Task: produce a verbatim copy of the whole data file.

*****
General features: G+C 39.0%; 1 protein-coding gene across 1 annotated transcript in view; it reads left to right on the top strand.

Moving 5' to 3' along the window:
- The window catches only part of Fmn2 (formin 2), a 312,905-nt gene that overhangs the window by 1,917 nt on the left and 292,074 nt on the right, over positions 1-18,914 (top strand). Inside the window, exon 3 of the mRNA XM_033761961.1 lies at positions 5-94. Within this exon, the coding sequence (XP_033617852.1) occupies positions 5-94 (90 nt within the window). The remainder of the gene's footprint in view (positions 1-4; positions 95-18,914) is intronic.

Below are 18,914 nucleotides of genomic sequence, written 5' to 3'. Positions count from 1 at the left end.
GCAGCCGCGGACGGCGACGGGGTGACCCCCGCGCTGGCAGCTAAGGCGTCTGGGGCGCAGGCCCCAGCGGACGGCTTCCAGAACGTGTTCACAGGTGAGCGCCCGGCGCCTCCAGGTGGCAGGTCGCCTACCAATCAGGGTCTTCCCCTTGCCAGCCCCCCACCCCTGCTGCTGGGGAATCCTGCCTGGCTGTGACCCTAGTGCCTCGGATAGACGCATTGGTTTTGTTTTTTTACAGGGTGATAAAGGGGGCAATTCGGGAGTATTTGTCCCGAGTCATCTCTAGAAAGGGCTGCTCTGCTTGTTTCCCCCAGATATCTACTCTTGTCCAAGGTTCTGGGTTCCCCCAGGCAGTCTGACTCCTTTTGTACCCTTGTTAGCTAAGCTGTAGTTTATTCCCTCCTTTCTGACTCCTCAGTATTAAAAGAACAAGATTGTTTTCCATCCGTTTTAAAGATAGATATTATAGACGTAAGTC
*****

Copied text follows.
General features: G+C 39.0%; 1 protein-coding gene across 1 annotated transcript in view; it reads left to right on the top strand.

Moving 5' to 3' along the window:
- The window catches only part of Fmn2 (formin 2), a 312,905-nt gene that overhangs the window by 1,917 nt on the left and 292,074 nt on the right, over positions 1-18,914 (top strand). Inside the window, exon 3 of the mRNA XM_033761961.1 lies at positions 5-94. Within this exon, the coding sequence (XP_033617852.1) occupies positions 5-94 (90 nt within the window). The remainder of the gene's footprint in view (positions 1-4; positions 95-18,914) is intronic.

Below are 18,914 nucleotides of genomic sequence, written 5' to 3'. Positions count from 1 at the left end.
GCAGCCGCGGACGGCGACGGGGTGACCCCCGCGCTGGCAGCTAAGGCGTCTGGGGCGCAGGCCCCAGCGGACGGCTTCCAGAACGTGTTCACAGGTGAGCGCCCGGCGCCTCCAGGTGGCAGGTCGCCTACCAATCAGGGTCTTCCCCTTGCCAGCCCCCCACCCCTGCTGCTGGGGAATCCTGCCTGGCTGTGACCCTAGTGCCTCGGATAGACGCATTGGTTTTGTTTTTTTACAGGGTGATAAAGGGGGCAATTCGGGAGTATTTGTCCCGAGTCATCTCTAGAAAGGGCTGCTCTGCTTGTTTCCCCCAGATATCTACTCTTGTCCAAGGTTCTGGGTTCCCCCAGGCAGTCTGACTCCTTTTGTACCCTTGTTAGCTAAGCTGTAGTTTATTCCCTCCTTTCTGACTCCTCAGTATTAAAAGAACAAGATTGTTTTCCATCCGTTTTAAAGATAGATATTATAGACGTAAGTC